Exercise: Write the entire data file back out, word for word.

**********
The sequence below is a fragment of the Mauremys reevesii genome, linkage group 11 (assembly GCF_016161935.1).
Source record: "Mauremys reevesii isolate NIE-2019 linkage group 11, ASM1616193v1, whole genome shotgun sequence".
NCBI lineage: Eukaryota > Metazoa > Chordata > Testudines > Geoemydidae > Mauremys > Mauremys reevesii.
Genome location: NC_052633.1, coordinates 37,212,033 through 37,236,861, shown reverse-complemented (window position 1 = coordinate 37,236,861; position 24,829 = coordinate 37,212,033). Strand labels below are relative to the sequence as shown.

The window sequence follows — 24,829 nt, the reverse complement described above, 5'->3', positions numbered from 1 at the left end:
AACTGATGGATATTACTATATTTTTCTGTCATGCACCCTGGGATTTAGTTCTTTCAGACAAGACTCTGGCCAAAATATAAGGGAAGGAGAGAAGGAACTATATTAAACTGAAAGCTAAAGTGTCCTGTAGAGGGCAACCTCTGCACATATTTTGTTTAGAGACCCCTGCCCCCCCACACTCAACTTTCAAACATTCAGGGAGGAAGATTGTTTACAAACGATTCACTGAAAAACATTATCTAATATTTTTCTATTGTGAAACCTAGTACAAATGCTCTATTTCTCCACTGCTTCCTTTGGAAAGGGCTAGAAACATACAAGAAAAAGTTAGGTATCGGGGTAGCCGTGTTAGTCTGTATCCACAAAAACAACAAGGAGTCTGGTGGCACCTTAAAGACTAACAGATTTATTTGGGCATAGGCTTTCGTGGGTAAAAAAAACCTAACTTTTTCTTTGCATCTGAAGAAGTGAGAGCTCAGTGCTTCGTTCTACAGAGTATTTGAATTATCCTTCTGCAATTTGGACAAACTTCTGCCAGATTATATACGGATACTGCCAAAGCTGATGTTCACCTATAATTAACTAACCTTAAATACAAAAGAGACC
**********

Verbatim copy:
The sequence below is a fragment of the Mauremys reevesii genome, linkage group 11 (assembly GCF_016161935.1).
Source record: "Mauremys reevesii isolate NIE-2019 linkage group 11, ASM1616193v1, whole genome shotgun sequence".
NCBI lineage: Eukaryota > Metazoa > Chordata > Testudines > Geoemydidae > Mauremys > Mauremys reevesii.
Genome location: NC_052633.1, coordinates 37,212,033 through 37,236,861, shown reverse-complemented (window position 1 = coordinate 37,236,861; position 24,829 = coordinate 37,212,033). Strand labels below are relative to the sequence as shown.

The window sequence follows — 24,829 nt, the reverse complement described above, 5'->3', positions numbered from 1 at the left end:
AACTGATGGATATTACTATATTTTTCTGTCATGCACCCTGGGATTTAGTTCTTTCAGACAAGACTCTGGCCAAAATATAAGGGAAGGAGAGAAGGAACTATATTAAACTGAAAGCTAAAGTGTCCTGTAGAGGGCAACCTCTGCACATATTTTGTTTAGAGACCCCTGCCCCCCCACACTCAACTTTCAAACATTCAGGGAGGAAGATTGTTTACAAACGATTCACTGAAAAACATTATCTAATATTTTTCTATTGTGAAACCTAGTACAAATGCTCTATTTCTCCACTGCTTCCTTTGGAAAGGGCTAGAAACATACAAGAAAAAGTTAGGTATCGGGGTAGCCGTGTTAGTCTGTATCCACAAAAACAACAAGGAGTCTGGTGGCACCTTAAAGACTAACAGATTTATTTGGGCATAGGCTTTCGTGGGTAAAAAAAACCTAACTTTTTCTTTGCATCTGAAGAAGTGAGAGCTCAGTGCTTCGTTCTACAGAGTATTTGAATTATCCTTCTGCAATTTGGACAAACTTCTGCCAGATTATATACGGATACTGCCAAAGCTGATGTTCACCTATAATTAACTAACCTTAAATACAAAAGAGACC